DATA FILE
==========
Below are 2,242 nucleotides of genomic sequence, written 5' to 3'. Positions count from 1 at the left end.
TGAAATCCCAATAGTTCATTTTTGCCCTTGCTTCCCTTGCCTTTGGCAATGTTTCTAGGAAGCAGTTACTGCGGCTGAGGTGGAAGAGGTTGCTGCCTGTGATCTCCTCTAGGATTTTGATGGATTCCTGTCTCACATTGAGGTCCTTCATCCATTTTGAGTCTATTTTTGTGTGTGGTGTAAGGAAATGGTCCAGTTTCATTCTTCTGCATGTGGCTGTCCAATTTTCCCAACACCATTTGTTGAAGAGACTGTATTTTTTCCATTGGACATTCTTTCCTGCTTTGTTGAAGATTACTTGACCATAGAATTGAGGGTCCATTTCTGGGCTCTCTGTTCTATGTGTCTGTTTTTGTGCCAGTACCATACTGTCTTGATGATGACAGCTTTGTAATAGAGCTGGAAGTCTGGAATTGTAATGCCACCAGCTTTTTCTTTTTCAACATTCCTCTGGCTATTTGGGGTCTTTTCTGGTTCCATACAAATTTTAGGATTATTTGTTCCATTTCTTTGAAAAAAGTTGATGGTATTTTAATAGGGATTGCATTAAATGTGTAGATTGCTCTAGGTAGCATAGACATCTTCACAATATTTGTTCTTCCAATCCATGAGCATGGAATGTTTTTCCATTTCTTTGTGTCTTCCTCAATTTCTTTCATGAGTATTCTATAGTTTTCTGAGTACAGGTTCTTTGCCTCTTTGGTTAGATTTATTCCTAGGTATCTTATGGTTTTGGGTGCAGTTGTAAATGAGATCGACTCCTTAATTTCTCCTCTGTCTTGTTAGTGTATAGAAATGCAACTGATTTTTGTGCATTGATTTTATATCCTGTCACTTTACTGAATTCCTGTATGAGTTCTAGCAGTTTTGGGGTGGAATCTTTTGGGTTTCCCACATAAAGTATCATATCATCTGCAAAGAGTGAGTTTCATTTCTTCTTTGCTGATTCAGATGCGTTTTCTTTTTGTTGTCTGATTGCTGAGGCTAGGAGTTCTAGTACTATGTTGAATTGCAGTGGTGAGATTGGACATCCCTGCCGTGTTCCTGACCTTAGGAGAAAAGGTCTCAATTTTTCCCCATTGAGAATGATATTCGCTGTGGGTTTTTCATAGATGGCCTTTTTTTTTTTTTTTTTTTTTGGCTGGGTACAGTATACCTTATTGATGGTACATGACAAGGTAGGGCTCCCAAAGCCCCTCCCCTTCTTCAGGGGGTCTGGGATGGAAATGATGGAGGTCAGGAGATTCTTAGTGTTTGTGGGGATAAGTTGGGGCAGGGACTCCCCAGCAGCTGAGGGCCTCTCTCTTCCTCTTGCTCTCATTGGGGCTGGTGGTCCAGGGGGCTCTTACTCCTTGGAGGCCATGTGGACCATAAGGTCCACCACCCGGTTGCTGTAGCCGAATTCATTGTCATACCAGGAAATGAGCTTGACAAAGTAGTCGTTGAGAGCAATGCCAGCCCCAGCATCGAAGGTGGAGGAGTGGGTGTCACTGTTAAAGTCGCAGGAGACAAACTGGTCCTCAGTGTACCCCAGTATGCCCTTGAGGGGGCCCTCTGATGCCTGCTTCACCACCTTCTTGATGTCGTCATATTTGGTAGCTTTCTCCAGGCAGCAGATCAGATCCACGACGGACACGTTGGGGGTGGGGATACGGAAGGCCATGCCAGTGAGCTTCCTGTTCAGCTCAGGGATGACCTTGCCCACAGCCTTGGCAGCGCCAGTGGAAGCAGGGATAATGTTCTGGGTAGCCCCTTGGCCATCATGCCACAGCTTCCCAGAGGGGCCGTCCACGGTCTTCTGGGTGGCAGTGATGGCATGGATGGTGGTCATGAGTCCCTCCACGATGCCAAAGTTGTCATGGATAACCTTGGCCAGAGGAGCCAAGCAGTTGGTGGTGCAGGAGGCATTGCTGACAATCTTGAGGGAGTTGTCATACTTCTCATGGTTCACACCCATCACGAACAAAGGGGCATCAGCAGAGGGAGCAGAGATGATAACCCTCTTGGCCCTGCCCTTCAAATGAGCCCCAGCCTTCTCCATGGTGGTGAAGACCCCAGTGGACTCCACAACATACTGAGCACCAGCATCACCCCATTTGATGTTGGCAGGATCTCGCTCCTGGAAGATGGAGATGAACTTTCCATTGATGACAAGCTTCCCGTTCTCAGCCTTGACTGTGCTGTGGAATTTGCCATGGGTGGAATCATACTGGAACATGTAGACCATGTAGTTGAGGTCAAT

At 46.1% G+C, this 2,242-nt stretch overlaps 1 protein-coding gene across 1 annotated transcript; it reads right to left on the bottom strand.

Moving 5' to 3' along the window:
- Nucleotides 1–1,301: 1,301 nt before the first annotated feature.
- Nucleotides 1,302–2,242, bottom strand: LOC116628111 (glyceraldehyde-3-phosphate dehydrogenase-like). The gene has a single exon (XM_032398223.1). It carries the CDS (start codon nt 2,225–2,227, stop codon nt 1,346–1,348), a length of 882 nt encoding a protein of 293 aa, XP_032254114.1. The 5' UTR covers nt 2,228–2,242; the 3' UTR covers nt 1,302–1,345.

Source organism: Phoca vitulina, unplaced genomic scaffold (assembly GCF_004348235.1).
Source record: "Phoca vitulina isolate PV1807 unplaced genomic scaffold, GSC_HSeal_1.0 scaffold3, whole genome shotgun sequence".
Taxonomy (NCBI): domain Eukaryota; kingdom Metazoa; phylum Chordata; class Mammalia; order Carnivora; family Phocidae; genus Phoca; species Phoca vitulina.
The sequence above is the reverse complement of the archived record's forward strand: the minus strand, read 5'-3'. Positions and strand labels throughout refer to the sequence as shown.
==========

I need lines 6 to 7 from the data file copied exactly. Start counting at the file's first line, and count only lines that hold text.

- Nucleotides 1,302–2,242, bottom strand: LOC116628111 (glyceraldehyde-3-phosphate dehydrogenase-like). The gene has a single exon (XM_032398223.1). It carries the CDS (start codon nt 2,225–2,227, stop codon nt 1,346–1,348), a length of 882 nt encoding a protein of 293 aa, XP_032254114.1. The 5' UTR covers nt 2,228–2,242; the 3' UTR covers nt 1,302–1,345.

Source organism: Phoca vitulina, unplaced genomic scaffold (assembly GCF_004348235.1).